This is Neil Gaiman, so…you’re probably going to read it no matter what the story is. But okay, the plot: A young boy unleashes a creature from another world and gets into a world of trouble. That might sound like a story that could have come from any writer, but if you know Neil, you can guess that it’s not.
I read The Never List in one night and stayed up too late doing so. In the early pages, two women are abducted. They awaken in a cellar, shackled to the walls with two other women. Three years later, our narrator escapes. The story picks up years after that and involves her abductor’s potential parole, the letters he is sending to her and his other victims, and a cult that would have fit right into a season of Dexter. The Never List reminds me of Chelsea Cain but not as gruesome, and Gillian Flynn without the sick humor. If you can have fun with an ugly, nasty story, check this out. You know who you are.
Gulp by Mary Roach
In her inimitable style, Roach has previously tackled the cadaver, the soul, sex, and everything you wanted to know about space travel but were afraid to ask. With Gulp, she goes down the hatch. This book contains just about everything you’d never want to know about what’s happening inside of you. It’s fascinating, disgusting, and as Roach fans will already know, hilarious. My only complaint? I can’t believe she took this internal tour and never even mentioned the tapeworm.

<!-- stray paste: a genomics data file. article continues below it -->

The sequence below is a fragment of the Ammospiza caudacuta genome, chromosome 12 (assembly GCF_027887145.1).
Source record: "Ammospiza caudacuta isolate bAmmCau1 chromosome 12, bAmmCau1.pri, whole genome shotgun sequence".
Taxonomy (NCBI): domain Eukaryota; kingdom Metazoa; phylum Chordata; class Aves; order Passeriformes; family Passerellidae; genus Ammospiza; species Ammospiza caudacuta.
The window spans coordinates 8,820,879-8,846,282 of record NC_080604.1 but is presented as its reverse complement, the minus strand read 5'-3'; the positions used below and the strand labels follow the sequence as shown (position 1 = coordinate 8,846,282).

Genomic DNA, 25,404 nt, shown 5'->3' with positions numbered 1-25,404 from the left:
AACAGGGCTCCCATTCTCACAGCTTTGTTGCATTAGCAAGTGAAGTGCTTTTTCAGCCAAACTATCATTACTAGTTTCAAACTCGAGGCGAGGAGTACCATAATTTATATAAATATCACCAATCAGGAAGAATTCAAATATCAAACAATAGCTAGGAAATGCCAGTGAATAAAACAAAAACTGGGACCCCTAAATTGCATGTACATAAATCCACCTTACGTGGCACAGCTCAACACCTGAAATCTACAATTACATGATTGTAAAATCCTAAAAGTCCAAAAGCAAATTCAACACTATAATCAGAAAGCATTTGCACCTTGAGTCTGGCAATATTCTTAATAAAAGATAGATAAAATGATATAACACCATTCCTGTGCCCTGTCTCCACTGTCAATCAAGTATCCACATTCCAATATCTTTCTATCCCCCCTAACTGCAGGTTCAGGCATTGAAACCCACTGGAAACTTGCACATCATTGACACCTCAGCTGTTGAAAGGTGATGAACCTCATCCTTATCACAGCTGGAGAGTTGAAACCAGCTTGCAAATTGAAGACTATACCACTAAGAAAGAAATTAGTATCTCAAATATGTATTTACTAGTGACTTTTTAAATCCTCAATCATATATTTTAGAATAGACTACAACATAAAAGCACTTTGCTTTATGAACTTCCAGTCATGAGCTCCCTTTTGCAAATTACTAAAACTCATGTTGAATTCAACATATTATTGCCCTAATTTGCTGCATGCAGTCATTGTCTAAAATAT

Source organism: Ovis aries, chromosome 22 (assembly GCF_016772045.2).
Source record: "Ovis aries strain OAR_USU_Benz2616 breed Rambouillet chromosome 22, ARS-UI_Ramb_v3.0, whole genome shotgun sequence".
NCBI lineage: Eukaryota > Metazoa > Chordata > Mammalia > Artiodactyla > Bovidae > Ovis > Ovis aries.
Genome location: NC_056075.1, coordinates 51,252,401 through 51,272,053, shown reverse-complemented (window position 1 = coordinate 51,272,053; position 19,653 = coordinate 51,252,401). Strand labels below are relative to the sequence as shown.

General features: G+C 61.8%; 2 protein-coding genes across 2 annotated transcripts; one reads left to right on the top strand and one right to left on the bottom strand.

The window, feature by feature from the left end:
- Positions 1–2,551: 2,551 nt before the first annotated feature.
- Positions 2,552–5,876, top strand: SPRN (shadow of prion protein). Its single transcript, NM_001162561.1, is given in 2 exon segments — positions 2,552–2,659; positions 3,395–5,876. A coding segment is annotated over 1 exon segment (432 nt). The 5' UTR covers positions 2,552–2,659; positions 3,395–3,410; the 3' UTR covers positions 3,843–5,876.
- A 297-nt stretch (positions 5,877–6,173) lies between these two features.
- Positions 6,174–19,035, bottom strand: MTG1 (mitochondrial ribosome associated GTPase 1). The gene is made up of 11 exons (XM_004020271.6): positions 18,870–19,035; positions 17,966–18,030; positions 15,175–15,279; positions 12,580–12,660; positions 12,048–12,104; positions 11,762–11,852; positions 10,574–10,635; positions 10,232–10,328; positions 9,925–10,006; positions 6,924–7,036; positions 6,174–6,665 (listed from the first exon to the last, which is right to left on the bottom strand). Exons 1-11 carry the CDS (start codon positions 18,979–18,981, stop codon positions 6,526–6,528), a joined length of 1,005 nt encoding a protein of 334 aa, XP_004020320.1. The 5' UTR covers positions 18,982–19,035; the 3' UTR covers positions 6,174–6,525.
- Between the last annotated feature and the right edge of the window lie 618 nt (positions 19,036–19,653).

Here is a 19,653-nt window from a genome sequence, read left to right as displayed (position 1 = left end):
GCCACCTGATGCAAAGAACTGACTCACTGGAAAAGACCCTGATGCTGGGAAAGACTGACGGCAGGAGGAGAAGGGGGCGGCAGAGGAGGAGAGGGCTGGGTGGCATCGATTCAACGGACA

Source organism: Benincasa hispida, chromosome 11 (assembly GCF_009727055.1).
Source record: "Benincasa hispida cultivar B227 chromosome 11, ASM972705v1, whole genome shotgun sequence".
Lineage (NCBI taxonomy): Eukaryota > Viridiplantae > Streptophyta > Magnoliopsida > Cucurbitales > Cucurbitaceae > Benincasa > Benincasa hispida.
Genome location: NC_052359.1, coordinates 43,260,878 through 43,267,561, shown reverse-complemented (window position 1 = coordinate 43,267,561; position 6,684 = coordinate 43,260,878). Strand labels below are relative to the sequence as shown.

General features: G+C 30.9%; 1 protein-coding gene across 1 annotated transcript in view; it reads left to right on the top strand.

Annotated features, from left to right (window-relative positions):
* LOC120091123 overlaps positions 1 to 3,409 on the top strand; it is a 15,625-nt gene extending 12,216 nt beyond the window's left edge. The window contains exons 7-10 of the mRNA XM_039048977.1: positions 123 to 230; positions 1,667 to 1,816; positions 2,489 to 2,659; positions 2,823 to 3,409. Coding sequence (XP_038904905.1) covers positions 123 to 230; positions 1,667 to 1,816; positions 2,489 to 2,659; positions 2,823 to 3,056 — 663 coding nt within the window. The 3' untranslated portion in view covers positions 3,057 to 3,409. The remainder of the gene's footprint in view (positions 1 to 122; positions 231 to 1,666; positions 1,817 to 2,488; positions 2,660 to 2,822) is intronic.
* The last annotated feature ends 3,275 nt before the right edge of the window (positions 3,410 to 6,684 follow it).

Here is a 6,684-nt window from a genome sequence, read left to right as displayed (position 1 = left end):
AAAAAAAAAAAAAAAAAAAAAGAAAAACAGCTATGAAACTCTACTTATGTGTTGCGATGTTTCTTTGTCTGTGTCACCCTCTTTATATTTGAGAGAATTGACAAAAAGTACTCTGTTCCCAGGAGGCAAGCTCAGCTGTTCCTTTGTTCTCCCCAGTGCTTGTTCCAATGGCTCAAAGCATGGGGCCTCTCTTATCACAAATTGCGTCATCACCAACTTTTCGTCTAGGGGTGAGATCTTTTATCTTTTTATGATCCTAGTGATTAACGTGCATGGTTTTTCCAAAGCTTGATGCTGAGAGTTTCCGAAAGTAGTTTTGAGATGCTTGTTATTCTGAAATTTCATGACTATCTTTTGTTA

I could go on and on and on, but now I’d like to turn it over to you. I’d be grateful if you’d head over to my blog or send me a Tweet. Let me know what you’ve read and loved lately! (please)
Greetings from your friendly city bookstore. As I write this, another of our local indies is fighting what seems to be a losing battle with their landlord over whether they can stay in their location or not. The alternative is a storage facility on the lot where a 150 year old Victorian house once stood.
Yes, it might seem odd to make the first post on the Left Bank Books blog about a competing store’s struggles, but hear me out. Our store does not, and cannot exist in a vacuum. Without a vibrant local independent bookstore scene, the variety of local flavor and unique personalities of each area diminish. If one store fails, we all shine a bit less brightly.
My next post (very shortly after this introduction) will be from guest blogger and author ofThe World’s Strongest Librarian, Josh Hanagarne, where he’ll recommend some summer reading, but I wanted to introduce you to our blog and encourage you to follow our posts, as we’re much more interesting than Amazon and way cooler.
We’ll be tweaking this blog and looking for (begging for) more guest bloggers, but in the meantime do this: